Take streamlining, for instance. Originally introduced in transportation (trains, automobiles), it featured curves that reduced wind resistance and horizontal lines that suggested speed. So far, so good; but streamlining became glamorous in the 1930s, so it was used on everything from skyscrapers to clocks to chairs. This appalled modern purists, for streamlining on a chair, designed to get you nowhere fast, is both non-utilitarian and ornamental.
Biomorphic modernism, coming out of dada, surrealism and specifically the work of artist Jean Arp among others, was a way of having ornament without ornament. The organic curves of a piece such as Henning Koppel's wine pitcher themselves constitute a decorative element.
True modernists believed that design should be new, and not take its inspiration from what had gone before. But many designers based their works on historical precedents: Hans Wegner's side chair on Chinese design, Jens Quistgaard's ice bucket on the structure of Viking ships, Archimede Seguso's footed bowl on Venetian Renaissance design.
If modern design developed in the inter-war years, it really came into its own with post-World War II prosperity, and flourished especially in Italy, the United States and Scandinavia. Those of us old enough to remember the 1950s will never forget "Danish modern," the term used generically to describe the Scandinavian design which, together with its imitators, became ubiquitous in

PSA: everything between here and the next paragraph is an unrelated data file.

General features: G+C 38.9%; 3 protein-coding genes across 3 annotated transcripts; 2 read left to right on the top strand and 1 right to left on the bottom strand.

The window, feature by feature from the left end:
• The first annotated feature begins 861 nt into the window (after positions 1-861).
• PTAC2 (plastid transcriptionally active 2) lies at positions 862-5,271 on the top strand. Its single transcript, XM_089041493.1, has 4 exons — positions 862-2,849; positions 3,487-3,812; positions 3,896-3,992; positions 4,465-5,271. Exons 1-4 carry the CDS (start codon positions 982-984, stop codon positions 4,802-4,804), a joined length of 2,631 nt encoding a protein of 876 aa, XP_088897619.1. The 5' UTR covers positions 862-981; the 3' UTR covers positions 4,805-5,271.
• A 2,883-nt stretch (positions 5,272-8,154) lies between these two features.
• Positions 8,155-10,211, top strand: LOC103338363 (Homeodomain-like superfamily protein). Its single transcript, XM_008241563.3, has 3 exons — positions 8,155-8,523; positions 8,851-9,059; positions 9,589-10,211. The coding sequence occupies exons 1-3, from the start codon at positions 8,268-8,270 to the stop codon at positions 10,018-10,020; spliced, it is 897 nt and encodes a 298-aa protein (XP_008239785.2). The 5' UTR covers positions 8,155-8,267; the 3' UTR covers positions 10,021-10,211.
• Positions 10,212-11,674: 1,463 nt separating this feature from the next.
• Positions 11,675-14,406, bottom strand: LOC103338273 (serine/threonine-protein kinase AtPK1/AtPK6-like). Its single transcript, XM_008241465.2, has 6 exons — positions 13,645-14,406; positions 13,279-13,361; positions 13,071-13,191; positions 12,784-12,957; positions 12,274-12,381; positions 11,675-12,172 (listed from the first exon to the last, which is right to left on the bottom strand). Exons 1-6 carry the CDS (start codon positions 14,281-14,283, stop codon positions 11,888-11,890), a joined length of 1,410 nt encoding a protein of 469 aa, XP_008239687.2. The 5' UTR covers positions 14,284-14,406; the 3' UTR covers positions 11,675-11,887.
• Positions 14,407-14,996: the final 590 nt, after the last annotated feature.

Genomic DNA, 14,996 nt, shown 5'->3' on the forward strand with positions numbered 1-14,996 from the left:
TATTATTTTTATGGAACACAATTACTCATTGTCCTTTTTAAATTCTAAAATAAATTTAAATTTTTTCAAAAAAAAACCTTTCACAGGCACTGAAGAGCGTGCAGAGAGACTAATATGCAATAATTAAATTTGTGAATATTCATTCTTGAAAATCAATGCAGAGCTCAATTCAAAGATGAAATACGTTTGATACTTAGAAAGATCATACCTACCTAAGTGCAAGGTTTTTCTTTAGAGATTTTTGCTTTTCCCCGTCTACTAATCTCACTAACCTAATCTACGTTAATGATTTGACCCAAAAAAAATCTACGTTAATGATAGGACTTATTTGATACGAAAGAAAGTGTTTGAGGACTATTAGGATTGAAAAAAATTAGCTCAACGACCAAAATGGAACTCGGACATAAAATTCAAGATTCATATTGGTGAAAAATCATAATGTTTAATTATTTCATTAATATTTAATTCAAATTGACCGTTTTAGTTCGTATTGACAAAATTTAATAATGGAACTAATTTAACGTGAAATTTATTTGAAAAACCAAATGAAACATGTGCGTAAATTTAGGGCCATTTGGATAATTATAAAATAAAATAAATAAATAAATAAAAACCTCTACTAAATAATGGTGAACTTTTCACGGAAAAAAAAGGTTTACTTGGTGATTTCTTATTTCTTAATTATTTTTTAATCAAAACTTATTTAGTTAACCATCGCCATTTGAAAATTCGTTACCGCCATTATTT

Postwar modernism was but another variant on pure modernism, more suave and elegant, with more emphasis (in many cases) on beauty. Some of the works in this, the show's largest single section, such as Nils Landberg's goblets and vase or James Prestini's bowl, indeed carry elegance to the point where utility is all but disregarded.
While the modernists frowned on ornament, there is a section devoted to modern pattern and ornament, and here some of the works are by famous artists: Matisse, Picasso, Dufy, Calder, Miro, Dali, Leger. But these works seem to fit only part of the premise of this show: while they were done within its time frame, stylistically they stray significantly from the design principles with which the show began.
'What Modern Wasn't'
And one can say that in spades about the next segment, on expressionist modern. Many of these works, inspired by mid-century ab- stract expressionism, such as Wendell Castle's scribe's stool or Sheila Hicks' massive fiber sculpture, are crafted rather than mass-produced, complex rather than simple of form, designed primarily as art rather than utilitarian objects, and surely not cost-effective. They could almost be called "What Modern Wasn't." So that when we pass into the last of the show's sections, 1960s works by such designers as Ettore Sotsass and Joe Colombo, grouped under the banner "Beyond Modernism," it seems that we really left essential modernism behind some time ago.
What the show leaves is the feeling that it's impossible either to define modern in any meaningful terms that will encompass the work done in a certain time period, or even to place a time limitation on it.
It isn't at all clear why Hicks' or Castle's works remain within modernism while Achille and Pier Giacomo Castiglioni's sleek floor lamp or Roberto Matta's seating system are beyond it. If modernism can be as encompassing as this show makes it out to be, maybe in time postmodernism will come to be accepted as not really post- at all but simply another variant on modernism. That should be made clearer by the Montreal Museum's future show, now in the planning stages, on design since 1965.